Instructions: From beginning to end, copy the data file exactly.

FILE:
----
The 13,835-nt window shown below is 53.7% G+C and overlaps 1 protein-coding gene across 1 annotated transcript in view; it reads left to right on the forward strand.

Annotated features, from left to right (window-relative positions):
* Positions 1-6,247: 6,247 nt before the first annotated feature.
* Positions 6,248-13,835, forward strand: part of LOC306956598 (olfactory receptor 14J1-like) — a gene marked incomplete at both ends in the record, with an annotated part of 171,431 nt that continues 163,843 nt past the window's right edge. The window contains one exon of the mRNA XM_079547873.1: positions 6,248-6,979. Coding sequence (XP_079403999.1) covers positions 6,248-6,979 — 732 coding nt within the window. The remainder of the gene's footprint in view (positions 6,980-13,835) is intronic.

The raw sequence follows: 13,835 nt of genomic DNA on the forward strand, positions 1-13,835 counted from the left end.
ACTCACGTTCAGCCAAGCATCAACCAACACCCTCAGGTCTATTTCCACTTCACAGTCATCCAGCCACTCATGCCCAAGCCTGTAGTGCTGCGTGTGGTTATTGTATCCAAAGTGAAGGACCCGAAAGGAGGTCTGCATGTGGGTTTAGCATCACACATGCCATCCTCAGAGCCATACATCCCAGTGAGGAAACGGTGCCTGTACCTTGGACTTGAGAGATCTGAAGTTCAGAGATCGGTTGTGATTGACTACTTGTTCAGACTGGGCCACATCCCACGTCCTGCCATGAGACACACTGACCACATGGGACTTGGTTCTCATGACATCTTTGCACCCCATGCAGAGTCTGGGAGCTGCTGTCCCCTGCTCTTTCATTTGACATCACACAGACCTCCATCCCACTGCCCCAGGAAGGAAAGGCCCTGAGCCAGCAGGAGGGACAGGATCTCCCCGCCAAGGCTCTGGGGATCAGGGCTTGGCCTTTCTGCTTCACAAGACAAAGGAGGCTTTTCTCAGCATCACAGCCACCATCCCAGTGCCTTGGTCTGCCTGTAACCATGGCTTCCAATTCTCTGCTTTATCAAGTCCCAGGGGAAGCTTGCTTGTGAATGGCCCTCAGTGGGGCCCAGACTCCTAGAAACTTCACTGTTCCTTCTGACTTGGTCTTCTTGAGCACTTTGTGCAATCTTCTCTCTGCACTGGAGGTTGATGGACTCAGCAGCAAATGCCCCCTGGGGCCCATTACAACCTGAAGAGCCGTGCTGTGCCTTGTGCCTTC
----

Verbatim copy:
The 13,835-nt window shown below is 53.7% G+C and overlaps 1 protein-coding gene across 1 annotated transcript in view; it reads left to right on the forward strand.

Annotated features, from left to right (window-relative positions):
* Positions 1-6,247: 6,247 nt before the first annotated feature.
* Positions 6,248-13,835, forward strand: part of LOC306956598 (olfactory receptor 14J1-like) — a gene marked incomplete at both ends in the record, with an annotated part of 171,431 nt that continues 163,843 nt past the window's right edge. The window contains one exon of the mRNA XM_079547873.1: positions 6,248-6,979. Coding sequence (XP_079403999.1) covers positions 6,248-6,979 — 732 coding nt within the window. The remainder of the gene's footprint in view (positions 6,980-13,835) is intronic.

The raw sequence follows: 13,835 nt of genomic DNA on the forward strand, positions 1-13,835 counted from the left end.
ACTCACGTTCAGCCAAGCATCAACCAACACCCTCAGGTCTATTTCCACTTCACAGTCATCCAGCCACTCATGCCCAAGCCTGTAGTGCTGCGTGTGGTTATTGTATCCAAAGTGAAGGACCCGAAAGGAGGTCTGCATGTGGGTTTAGCATCACACATGCCATCCTCAGAGCCATACATCCCAGTGAGGAAACGGTGCCTGTACCTTGGACTTGAGAGATCTGAAGTTCAGAGATCGGTTGTGATTGACTACTTGTTCAGACTGGGCCACATCCCACGTCCTGCCATGAGACACACTGACCACATGGGACTTGGTTCTCATGACATCTTTGCACCCCATGCAGAGTCTGGGAGCTGCTGTCCCCTGCTCTTTCATTTGACATCACACAGACCTCCATCCCACTGCCCCAGGAAGGAAAGGCCCTGAGCCAGCAGGAGGGACAGGATCTCCCCGCCAAGGCTCTGGGGATCAGGGCTTGGCCTTTCTGCTTCACAAGACAAAGGAGGCTTTTCTCAGCATCACAGCCACCATCCCAGTGCCTTGGTCTGCCTGTAACCATGGCTTCCAATTCTCTGCTTTATCAAGTCCCAGGGGAAGCTTGCTTGTGAATGGCCCTCAGTGGGGCCCAGACTCCTAGAAACTTCACTGTTCCTTCTGACTTGGTCTTCTTGAGCACTTTGTGCAATCTTCTCTCTGCACTGGAGGTTGATGGACTCAGCAGCAAATGCCCCCTGGGGCCCATTACAACCTGAAGAGCCGTGCTGTGCCTTGTGCCTTC